Published Date: 2004-11-10 23:50:00
Subject: PRO/AH/EDR> Rabies, human, bat - USA (WI) (02): partial recovery
Archive Number: 20041110.3040
RABIES, HUMAN, BAT - USA (WISCONSIN) (02) :PARTIAL RECOVERY
A ProMED-mail post
ProMED-mail is a program of the
International Society for Infectious Diseases
Date: Wed 10 Nov 2004
From: ProMED-mail <email@example.com>
Source: Milwaukee Journal Sentinel, Tue 9 Nov 2004 [edited]
Rabies victim improving, but long-term effect unknown
While a 15-year-old Fond du Lac girl infected with rabies is showing signs
of improvement, doctors on Monday [8 Nov 2004] stressed that she's far from
recovered. The girl was in grave condition last month [October 2004] at
Children's Hospital of Wisconsin in Wauwatosa but recently has recognized
her family, responded to commands to move her toes, and is intermittently
alert. But, she remains on a respirator in intensive care.
"Although preliminary indications are that [her] condition will continue to
improve, this is new territory," Rodney E. Willoughby, a pediatric
infectious disease physician at Children's Hospital, said in a statement.
"We are now in a wait-and-see mode. It will be quite some time before we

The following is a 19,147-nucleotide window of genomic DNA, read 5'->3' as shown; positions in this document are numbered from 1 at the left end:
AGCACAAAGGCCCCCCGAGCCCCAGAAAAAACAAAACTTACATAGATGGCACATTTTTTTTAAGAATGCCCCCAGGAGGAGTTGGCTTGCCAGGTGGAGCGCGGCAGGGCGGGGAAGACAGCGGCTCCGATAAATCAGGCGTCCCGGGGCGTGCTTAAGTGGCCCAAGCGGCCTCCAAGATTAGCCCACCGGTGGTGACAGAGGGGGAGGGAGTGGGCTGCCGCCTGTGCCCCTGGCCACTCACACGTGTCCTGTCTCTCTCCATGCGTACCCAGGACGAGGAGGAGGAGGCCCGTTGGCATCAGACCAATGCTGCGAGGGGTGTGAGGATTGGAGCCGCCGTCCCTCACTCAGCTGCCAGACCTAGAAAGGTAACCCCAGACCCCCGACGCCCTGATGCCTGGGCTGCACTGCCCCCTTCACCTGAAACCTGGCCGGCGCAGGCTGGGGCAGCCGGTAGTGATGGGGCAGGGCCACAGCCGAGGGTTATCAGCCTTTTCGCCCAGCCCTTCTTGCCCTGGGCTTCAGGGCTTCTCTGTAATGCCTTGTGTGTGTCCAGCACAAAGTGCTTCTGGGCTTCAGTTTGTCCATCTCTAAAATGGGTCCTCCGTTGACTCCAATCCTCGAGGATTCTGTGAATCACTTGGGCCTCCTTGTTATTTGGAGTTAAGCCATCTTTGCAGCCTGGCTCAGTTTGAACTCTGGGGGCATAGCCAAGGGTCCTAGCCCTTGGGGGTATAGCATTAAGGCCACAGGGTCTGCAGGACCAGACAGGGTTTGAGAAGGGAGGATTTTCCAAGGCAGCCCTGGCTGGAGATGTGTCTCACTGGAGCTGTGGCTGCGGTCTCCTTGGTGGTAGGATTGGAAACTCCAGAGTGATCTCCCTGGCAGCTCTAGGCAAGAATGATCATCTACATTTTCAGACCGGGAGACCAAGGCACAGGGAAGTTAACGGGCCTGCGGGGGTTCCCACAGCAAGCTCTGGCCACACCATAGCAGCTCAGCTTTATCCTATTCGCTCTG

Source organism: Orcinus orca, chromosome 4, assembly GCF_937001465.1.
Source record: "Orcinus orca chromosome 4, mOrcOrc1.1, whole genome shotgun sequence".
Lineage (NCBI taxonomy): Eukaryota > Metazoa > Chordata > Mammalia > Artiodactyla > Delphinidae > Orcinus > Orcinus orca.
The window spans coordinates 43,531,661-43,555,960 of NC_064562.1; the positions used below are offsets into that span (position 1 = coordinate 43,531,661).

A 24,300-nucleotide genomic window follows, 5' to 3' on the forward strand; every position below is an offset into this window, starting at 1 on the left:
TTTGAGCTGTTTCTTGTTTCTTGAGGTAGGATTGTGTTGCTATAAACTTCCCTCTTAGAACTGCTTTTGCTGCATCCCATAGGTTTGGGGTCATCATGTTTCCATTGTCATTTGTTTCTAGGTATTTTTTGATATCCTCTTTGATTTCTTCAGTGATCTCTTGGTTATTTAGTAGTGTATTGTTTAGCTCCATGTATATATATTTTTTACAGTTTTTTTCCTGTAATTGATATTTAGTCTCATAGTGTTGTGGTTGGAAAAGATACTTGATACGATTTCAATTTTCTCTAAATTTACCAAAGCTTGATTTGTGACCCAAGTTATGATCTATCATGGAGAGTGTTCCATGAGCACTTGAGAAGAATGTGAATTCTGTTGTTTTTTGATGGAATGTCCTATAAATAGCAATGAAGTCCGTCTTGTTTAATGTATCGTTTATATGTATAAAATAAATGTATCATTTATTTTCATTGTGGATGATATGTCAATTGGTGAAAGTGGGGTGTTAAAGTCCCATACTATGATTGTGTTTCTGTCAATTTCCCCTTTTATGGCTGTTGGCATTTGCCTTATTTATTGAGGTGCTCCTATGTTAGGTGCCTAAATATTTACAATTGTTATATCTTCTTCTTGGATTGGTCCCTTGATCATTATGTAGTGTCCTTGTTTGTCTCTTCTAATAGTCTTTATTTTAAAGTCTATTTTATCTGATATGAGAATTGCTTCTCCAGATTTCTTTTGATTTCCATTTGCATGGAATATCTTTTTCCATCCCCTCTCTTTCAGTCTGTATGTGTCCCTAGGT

know what [her] long-term prognosis will be," Willoughby said.
The girl, a student at St. Mary's Springs High School, was bitten by a bat
on 12 Sep 2004, during a church service in Fond du Lac, but didn't seek
immediate treatment. Rabies can be prevented with a vaccine before symptoms
appear. But, it was too late for the girl, who was admitted to the hospital
on 18 Oct 2004. Only 3 people in the world are known to have survived after
the onset of rabies symptoms. Nearly all die within weeks of developing
The last 2 cases of rabies in Wisconsin -- in 2000 and 1959 -- were
acquired from bat bites. Rabies is a virus that infects the brain and
peripheral nerves, causing severe brain disease and paralysis.
[Byline: Meg Jones]
[It is generally considered that, once symptoms develop, rabies virus
infection in humans is invariably fatal. Nonetheless, there are rare
published accounts of partial and near-full recovery of children and
adults: the most recent being "Madhusudana, S.N. et al. 2002. Partial
recovery from rabies in a six-year-old girl. Int J Infect Dis. 6(1):85-6."
We hope that the Wisconsin patient will join this rare band of survivors. -